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The Different Types of Eyelets

Unless your footwear exclusively consists of loafers and Chelsea boots, lacing up your shoes in the morning is a vital part of getting dressed. But this everyday task wouldn’t be possible without eyelets. Eyelets are usually holes in a shoe through which shoelaces are threaded, allowing the shoes to be tightened. Eyelets are found at the throat of the shoe which is located along the top of the foot. If that still doesn’t make sense, don’t worry. Here’s a primer on shoe anatomy and terminology for you.

Maybe you’ve never noticed eyelets before, let alone knew they had a name. Now that you do, you might like to know that there are a few different types of eyelets. They all perform the same basic function—holding the shoelaces in place so that the shoes can be tightened—but each type of eyelet has its own advantages and disadvantages. Here they are.

Punched

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Visible eyelets. Image via Viberg.

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Hidden eyelets. Image via Leffot.

This is the most common type of eyelet and is made by punching a hole through the upper of a shoe. To provide structural integrity and prevent fabric from fraying, punched eyelets often are reinforced with metal which can either be visible from the outside or hidden. Hidden eyelets give shoes a cleaner aesthetic since the holes are smaller and are usually reinforced on the underside of the throat. Punched eyelets are the least obtrusive of any of the eyelets but are also the most difficult to adjust.

Webbing

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Image via Fila.

Webbing eyelets are most often seen in dance shoes but are also used in sneakers and some boots. They are made by attaching a piece of folded fabric or leather along the throat of a shoe. These eyelets are lighter and put less pressure on the foot which makes them ideal for many types of athletic shoes. Though webbing eyelets have these advantages, they are more prone to tearing.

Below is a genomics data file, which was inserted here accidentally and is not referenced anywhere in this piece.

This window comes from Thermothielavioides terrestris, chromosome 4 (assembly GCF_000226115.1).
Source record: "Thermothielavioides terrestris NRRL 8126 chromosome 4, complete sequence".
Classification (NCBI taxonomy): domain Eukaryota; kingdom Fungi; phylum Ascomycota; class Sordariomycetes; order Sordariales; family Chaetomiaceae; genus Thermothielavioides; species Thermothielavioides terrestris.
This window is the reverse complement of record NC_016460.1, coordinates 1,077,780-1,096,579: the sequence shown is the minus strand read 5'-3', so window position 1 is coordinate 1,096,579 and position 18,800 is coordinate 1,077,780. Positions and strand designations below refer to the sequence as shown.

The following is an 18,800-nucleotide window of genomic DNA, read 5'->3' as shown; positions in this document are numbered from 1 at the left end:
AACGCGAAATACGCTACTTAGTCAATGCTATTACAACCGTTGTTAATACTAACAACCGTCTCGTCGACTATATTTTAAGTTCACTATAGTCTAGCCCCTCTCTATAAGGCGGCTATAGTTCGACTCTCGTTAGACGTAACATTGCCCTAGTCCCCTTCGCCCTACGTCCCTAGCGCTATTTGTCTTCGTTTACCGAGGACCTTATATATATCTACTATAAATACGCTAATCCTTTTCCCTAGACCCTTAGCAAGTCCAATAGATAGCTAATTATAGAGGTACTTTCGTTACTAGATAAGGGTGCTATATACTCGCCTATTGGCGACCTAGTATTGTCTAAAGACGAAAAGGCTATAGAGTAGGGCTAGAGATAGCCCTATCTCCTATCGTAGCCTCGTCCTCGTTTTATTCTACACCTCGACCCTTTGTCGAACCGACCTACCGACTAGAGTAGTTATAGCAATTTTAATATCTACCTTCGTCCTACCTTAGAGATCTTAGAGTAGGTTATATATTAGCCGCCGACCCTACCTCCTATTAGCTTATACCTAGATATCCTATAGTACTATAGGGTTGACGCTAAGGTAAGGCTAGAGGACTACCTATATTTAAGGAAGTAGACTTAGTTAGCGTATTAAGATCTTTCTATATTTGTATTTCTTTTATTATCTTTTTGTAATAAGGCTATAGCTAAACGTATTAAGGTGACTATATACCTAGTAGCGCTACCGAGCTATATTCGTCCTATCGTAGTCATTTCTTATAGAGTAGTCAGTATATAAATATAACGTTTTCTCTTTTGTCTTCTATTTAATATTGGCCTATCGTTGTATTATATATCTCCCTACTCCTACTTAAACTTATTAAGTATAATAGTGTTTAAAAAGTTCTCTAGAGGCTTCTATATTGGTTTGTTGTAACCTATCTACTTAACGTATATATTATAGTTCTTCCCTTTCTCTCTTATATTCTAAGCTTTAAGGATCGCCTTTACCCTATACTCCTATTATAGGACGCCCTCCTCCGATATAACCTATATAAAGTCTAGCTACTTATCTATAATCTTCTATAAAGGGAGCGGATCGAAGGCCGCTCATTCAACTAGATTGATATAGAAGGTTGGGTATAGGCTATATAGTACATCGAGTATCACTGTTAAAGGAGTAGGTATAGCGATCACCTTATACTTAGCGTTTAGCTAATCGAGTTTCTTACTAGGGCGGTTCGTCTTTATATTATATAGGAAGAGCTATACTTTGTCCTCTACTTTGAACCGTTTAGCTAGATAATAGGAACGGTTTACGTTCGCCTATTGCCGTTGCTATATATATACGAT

D-Ring

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D-ring eyelets are a type of metal eyelet that is attached to the shoe using rivets. They function similarly to webbing eyelets, but are much more durable. However, the rivets can cause painful pressure points which makes D-ring eyelets better suited for shoes with thick, hard-wearing uppers. These can be seen on various types of boots including work boots, military boots, as well as hiking boots. D-ring eyelets have a larger opening compared to punched eyelets and provide some flexibility.

Hooked

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Image via Grant Stone.

Hooked eyelets, often referred to as ‘speed hooks’, are another type of metal eyelet usually seen on boots. Shoelaces loop to the hooks rather than being threaded through a hole which quickens the lacing and unlacing process. This advantage makes these eyelets ideal for boots since they take a longer time to put on because of their many eyelets. Usually, hooked eyelets are attached toward the top of a boot starting just above the ankle with threaded eyelets lower on the throat, where lacing tends to remain threaded.  Hooked eyelets can also be attached to a punched eyelet, allowing the wearer to either thread or loop the shoelaces. While hooked eyelets are the quickest and easiest to lace, they also are the least secure.

Now that you’re familiar with the types of eyelets, which ones do you have in your shoe collection?